War of the Rebellion: Serial 039 Page 0763 Chapter XXXVII. THE CHANCELLORSVILLE CAMPAIGN.

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a destructive fire of grape as to make it utterly impossible to resist; but not until the enemy were upon the breastworks did they give way. Several personal encounters occurred and many prisoners were taken, from their resolute determination to hold their position at all hazards.

The list of the killed and wounded was great in comparison to the number we had.

I have the honor to remain, captain, yours, very respectfully,


Captain, Commanding Seventy-eighth New York Volunteers.

Captain C. P. Horton,

A. A. G., Third Brigadier, Second Div., Twelfth Army Corps.


May 20, 1863.

CAPTAIN: I have the honor to report that the Seventy-eighth New York Volunteers went into the fight at Chancellorsville, May 1, with 1 major, 14 line officers, and 307 men.

At the commencement of the action, Captain William H. Randall, commanding Company E, was put in command by order of General George S. Greene, commanding Third Brigade. The right moved in the advance toward the enemy's position, on the extreme left of the brigade, in an open field, and with its left upon the road. Both when advancing and retiring it was exposed to the enemy's batteries, but behaved with coolness and good order. On the night of the 2nd instant, about 11 p. m., it was ordered into the trench on the extreme right of the brigade, Captain Randall still in command.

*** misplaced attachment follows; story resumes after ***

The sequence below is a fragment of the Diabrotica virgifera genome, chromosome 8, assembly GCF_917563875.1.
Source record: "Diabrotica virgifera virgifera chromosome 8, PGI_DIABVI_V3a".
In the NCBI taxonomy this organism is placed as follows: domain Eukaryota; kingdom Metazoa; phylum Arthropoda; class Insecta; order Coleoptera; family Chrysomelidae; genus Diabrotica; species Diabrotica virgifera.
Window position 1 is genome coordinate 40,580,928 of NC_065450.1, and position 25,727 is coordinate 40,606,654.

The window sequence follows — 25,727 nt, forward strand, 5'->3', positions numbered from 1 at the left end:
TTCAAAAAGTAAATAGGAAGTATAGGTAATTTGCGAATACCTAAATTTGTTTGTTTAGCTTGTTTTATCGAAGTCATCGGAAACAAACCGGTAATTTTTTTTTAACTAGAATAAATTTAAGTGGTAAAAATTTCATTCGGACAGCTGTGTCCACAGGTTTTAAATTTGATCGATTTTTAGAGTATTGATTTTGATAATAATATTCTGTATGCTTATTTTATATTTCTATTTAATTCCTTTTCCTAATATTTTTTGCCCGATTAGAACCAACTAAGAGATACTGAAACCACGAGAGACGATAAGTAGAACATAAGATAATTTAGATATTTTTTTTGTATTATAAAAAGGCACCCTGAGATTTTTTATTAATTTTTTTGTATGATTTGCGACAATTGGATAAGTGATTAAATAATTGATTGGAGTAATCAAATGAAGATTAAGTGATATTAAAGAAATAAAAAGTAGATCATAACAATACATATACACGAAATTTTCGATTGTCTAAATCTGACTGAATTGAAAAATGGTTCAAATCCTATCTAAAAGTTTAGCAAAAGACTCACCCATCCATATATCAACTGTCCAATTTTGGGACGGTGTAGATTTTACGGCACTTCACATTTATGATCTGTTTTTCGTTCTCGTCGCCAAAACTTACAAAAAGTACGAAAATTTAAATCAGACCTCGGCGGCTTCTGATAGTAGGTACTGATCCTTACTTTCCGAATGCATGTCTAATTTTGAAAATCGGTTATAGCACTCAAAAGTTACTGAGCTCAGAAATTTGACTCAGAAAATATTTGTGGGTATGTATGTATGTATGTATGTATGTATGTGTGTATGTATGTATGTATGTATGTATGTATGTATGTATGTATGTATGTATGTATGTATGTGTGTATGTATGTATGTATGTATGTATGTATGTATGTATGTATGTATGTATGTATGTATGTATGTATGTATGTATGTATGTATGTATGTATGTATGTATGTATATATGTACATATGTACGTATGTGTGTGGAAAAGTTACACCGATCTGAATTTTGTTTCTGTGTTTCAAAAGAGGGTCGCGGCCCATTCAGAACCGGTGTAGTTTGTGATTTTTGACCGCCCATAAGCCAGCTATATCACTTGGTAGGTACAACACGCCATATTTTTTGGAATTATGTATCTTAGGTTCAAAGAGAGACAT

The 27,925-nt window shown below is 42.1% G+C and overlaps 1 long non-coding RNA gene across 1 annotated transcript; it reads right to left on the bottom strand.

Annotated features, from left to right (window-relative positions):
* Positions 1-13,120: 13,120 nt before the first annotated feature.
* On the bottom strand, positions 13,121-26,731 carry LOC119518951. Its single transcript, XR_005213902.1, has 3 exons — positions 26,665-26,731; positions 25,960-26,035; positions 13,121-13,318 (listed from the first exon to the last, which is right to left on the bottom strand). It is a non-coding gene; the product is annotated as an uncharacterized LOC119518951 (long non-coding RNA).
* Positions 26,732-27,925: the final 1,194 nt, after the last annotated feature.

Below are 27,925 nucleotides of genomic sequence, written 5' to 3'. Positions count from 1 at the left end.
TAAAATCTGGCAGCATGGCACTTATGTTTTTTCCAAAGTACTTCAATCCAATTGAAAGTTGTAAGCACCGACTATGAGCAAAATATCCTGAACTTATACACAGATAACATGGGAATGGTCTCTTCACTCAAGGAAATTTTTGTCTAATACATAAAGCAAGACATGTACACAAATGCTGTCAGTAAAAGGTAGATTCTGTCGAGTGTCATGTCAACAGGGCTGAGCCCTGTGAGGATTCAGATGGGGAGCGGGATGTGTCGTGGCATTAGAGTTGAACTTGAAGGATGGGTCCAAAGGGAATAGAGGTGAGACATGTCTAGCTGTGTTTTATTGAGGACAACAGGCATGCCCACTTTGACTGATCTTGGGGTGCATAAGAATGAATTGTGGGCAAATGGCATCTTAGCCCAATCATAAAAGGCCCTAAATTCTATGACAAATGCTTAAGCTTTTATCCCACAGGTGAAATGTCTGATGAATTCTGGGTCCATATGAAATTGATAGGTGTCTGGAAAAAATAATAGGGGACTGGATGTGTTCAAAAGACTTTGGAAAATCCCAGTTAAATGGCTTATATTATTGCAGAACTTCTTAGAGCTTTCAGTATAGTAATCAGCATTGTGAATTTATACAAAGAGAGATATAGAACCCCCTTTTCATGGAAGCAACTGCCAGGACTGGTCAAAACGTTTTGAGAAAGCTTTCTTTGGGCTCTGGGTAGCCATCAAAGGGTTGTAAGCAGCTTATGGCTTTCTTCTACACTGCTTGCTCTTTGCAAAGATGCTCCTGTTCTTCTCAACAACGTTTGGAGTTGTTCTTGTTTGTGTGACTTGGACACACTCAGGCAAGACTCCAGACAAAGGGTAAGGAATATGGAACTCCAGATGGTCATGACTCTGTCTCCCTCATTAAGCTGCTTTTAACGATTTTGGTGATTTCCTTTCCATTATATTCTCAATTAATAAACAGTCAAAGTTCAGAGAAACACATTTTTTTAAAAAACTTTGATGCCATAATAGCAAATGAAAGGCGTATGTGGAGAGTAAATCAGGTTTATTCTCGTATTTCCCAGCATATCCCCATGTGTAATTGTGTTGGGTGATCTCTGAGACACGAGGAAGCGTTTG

At about 5 a. m. it repelled the right of the enemy's line, which charged upon the battery on the hill and the troops of the First Division.

From about 7 until 9 a. m. it was fully exposed to an enfilading fire from the enemy's batteries upon the hill, on our right, in short range, and during that received two successive charges by infantry in front. The first was resisted, and the men killed or completely routed. At the time of the second, our ranks had been thinned by killed and wounded, and the lines both on our right and left retiring, we retreated with the loss of some 30 prisoners. No order had reached us to retire, though such had been issued to and received by the greater portion of the brigade.

Our actual loss in that fight was: Killed, 11; wounded, 59; missing, 60. Total, 130.*

After retiring, without the possibility of order, being completely broken by losses and the close pursuit of a force large than our own, and being posted at the extreme outer point of the line, a curve, they rallied when reaching the portion occupied by the general commanding, in rear and left of the brick house.

I am, your obedient servant,


Captain, Commanding Seventy-eighth New York Volunteers.


Asst. Adjt. General, Second Div., Twelfth Army Corps.


* But see revised statement, p. 185.